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by Max Barry

About.com Rating 3 Star Rating


Organizational restructuring got you down? Are you concerned about your company's right-sizing? Meeting your deliverables? Are you a value-add… or just another headcount?

If you spend the bulk of your waking hours in the habitrail-esque maze of a corporate cubicle farm, as millions do, you are ripe for Max Barry's latest novel, a sardonic take on corporate culture succinctly entitled Company.

Less is more for Barry, who hilariously satirizes the corporate entity through a small number of players therein, namely a few employees in the Training Sales department of Zephyr Holdings:

Freddy: Smart, full of ideas, but hasn't been promoted once in his five years at Zephyr.

Holly: Her only positive hours at Zephyr are those she spends in the company's in-house gymnasium.

Roger: "Too confident, his dark brown eyes too piercing. His hair is obviously executive material."

Wendell: Perturbed with Roger for parking in his spot.

Elizabeth: "Smart, ruthless, and emotionally damaged… If Elizabeth's brain was a person, it would have scars, tattoos, and be missing one eye."
And Jones. Bright-eyed, fresh from business school, Jones. It's his first day at Zephyr, and his first task in the world of business is to find out who took Roger's donut.

With an MBA, a head full of ideals, and shiny new shoes, Jones sets out to learn something else, though - something that none of his co-workers have given a second thought: What exactly is it that Zephyr Holdings does? Warned though he is against making waves with Senior Management, Jones is not dissuaded. What he learns about Zephyr is startling and much too catalytic and fun to reveal here.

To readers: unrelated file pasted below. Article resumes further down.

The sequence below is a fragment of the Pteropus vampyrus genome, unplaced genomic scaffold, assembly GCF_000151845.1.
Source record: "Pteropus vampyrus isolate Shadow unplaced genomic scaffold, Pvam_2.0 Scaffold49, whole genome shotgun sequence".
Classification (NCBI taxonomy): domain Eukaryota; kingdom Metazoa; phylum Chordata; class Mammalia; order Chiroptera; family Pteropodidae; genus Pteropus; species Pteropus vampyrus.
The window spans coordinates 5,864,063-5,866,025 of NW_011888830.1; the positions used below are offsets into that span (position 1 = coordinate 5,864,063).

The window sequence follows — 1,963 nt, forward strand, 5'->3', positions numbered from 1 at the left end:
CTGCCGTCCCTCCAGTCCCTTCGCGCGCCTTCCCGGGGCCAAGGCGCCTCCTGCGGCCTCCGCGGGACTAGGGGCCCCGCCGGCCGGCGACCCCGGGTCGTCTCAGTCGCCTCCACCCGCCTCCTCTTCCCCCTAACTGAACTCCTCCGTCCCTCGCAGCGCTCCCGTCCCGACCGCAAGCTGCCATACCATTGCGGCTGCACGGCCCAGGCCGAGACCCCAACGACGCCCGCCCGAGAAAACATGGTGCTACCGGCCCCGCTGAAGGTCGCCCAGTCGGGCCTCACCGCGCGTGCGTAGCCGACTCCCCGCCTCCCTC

The best thing about reading a Max Barry novel (this one and Jennifer Government, which satirized rampant capitalism and the multinationals) is the comic wit that runs throughout, making Barry's writing subtly reminiscent of Douglas Adams, as in this passing description of the cubicle floor plan:

"Open-plan seating, it has been explained in company-wide memos, increases teamwork and boosts productivity. Except in managers, that is, whose productivity tends to be boosted by - and the memos don't say this, but the conclusion is inescapable - corner offices with excellent views."
Not surprisingly, Barry, who "spent the best years of his life in the bowels of Hewlett-Packard, conducting secret research for this book," gets it right. No, Company is not an accurate depiction of corporate culture. It is, however, the funhouse mirror version of that accurate depiction, a hilarious send-up that will tickle something inside anyone who has dwelt within the system's beige partitions.
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